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Words with Friends: Dan Walsh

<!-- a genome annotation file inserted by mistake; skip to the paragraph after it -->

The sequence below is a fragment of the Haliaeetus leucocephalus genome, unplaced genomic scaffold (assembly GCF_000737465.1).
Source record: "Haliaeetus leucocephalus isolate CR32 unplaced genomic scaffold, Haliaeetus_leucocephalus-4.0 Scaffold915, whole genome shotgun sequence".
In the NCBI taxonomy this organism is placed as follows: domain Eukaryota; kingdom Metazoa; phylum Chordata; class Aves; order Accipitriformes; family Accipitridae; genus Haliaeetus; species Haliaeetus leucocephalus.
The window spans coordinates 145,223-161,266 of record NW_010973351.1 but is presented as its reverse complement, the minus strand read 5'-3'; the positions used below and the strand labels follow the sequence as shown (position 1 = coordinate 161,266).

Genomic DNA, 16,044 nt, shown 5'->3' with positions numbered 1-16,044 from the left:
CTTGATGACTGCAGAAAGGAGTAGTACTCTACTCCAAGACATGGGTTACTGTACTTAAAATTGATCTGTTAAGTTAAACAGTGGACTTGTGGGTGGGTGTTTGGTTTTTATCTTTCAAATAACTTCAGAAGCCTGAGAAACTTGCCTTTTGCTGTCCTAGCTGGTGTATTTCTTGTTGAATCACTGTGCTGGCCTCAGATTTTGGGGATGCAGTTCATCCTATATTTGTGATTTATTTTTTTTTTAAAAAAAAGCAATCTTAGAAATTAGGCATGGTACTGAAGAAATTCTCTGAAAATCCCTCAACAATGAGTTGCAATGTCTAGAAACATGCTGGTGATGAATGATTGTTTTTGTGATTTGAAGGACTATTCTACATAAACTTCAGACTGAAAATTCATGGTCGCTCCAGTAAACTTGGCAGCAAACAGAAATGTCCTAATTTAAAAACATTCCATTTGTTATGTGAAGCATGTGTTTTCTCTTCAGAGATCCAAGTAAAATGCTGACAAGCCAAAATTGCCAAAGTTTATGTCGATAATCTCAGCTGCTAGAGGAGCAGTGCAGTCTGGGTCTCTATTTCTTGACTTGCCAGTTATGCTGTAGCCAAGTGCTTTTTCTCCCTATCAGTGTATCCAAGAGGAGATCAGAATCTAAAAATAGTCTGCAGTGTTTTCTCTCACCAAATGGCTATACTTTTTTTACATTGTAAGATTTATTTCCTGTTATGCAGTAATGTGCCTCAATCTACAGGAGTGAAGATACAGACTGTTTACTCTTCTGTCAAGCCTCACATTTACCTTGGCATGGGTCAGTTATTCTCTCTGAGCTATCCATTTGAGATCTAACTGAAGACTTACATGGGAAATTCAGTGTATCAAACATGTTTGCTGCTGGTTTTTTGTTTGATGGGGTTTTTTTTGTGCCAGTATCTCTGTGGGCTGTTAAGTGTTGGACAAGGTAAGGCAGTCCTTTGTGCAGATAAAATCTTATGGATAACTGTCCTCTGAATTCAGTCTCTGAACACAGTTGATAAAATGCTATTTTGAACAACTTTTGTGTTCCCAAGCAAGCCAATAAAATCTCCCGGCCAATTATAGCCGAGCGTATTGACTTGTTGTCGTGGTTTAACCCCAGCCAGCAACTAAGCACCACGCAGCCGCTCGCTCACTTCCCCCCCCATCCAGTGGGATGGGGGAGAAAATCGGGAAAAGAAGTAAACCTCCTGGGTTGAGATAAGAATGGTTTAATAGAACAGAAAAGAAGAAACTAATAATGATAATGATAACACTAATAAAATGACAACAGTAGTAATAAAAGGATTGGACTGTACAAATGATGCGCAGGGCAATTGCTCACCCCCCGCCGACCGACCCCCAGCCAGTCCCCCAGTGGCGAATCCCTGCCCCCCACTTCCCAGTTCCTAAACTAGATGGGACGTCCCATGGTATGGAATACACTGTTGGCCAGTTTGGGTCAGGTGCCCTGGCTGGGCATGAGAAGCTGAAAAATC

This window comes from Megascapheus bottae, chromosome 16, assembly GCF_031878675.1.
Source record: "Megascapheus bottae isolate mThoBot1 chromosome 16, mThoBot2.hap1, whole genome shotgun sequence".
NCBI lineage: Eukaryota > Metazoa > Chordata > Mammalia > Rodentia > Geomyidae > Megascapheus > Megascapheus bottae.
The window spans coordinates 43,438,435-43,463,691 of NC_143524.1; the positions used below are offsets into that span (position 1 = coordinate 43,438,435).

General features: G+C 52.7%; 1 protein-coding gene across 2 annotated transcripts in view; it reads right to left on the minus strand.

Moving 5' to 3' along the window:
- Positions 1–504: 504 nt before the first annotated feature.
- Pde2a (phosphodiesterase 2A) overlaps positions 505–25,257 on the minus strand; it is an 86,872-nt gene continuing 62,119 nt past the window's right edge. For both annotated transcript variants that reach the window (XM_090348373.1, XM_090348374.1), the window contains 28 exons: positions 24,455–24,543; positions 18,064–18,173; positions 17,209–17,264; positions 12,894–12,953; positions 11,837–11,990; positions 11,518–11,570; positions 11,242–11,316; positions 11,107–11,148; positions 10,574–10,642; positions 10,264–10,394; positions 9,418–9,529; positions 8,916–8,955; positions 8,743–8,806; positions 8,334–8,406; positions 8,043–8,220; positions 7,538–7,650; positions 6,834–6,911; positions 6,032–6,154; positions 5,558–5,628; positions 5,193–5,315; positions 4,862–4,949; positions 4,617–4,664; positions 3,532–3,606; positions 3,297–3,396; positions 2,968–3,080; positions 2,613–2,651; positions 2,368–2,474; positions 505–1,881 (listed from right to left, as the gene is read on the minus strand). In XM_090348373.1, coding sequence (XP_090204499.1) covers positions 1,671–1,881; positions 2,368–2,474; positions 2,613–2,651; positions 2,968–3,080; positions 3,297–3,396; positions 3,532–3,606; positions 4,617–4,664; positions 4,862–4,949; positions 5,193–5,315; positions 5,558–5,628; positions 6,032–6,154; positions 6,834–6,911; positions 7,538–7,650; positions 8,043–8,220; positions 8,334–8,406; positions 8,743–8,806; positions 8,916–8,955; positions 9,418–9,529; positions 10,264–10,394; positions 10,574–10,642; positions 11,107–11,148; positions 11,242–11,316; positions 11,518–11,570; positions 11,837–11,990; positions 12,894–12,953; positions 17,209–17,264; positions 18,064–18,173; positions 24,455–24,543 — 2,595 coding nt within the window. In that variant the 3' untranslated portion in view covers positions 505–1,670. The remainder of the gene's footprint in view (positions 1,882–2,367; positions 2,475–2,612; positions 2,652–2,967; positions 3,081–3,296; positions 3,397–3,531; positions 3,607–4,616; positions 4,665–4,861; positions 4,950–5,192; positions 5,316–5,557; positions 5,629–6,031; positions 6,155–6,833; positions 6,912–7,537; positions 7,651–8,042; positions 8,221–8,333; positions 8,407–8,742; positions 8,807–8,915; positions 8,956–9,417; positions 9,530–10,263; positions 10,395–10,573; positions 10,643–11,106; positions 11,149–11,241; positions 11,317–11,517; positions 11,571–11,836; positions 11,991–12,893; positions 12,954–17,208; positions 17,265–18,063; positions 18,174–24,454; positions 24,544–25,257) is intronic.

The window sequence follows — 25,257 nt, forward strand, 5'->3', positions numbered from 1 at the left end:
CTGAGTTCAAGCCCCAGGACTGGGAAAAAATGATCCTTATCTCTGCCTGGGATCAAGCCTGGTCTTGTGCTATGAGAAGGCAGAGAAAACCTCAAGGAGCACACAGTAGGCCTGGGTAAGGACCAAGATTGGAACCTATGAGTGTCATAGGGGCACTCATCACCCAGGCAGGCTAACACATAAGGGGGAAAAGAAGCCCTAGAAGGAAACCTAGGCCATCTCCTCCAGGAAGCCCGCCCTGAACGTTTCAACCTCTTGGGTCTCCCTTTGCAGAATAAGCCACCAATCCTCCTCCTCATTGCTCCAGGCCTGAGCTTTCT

Dear Friends, It may not look much like Christmas here in Mount Dora, Florida, with temperatures in the 70’s today–but we’re celebrating anyway. Tomorrow morning is our little town’s annual Christmas parade. And my friend Dan Walsh, whose recent release, Keeping Christmas, is set in Mount Dora, has two appearances here this weekend. Saturday, December 5, from 1 – 3 p.m., he’ll sign copies of his books at our wonderful hometown bookstore, Barrel of Books & Games. And Sunday evening, December 6 from 6 – 8 p.m., he’ll participate in the Christmas Book-tactular at the Donnelly Building in Donnelly Park. If you live in the central Florida area, I encourage you to come out and meet him and the other local authors. But since many of you don’t live here, I thought we’d take some time today and get to know Dan and Keeping Christmas. (Read my recent review here). I first met him a few years ago when he was just making the transition from busy pastor to full-time novelist. But I’ll let him tell you about that.                 Welcome, Dan. For those readers who don’t know you, could you give a little background on how you came to the writing life? I know yours is quite a story! Thanks, Marti. I do have an unusual story. Let’s see if I can share it in a paragraph. After serving full-time as a pastor for over two decades, I was experiencing some burnout, so I began writing a fiction novel to help me unwind and relax. After completing it, I polished it up and began the effort to get it published. To my shock and surprise, it was picked up almost immediately by an A-list literary agent, who had a contract with a major publisher in two months. That book, The Unfinished Gift, sold very well and won two Carol Awards. This led to more book contracts and eventually I left pastoring (at the twenty-five year mark) to write novels full-time. Keeping Christmas is my fifteenth novel and I have already released book #16 (Rescuing Finley) on Nov 19. Yours is the story of which so many writers dream. Of course, I was especially interested to read Keeping Christmas because the novel is set in my wonderful hometown of Mount Dora, Florida. How did you choose this location, and what research did you do? When I got the idea for the story, I initially thought to locate it in a northern town. But two years ago, my wife and I visited Mount Dora during Christmas time and fell in love with the place. We had never seen a town so devoted to the Christmas holiday before, especially in Florida. Add in...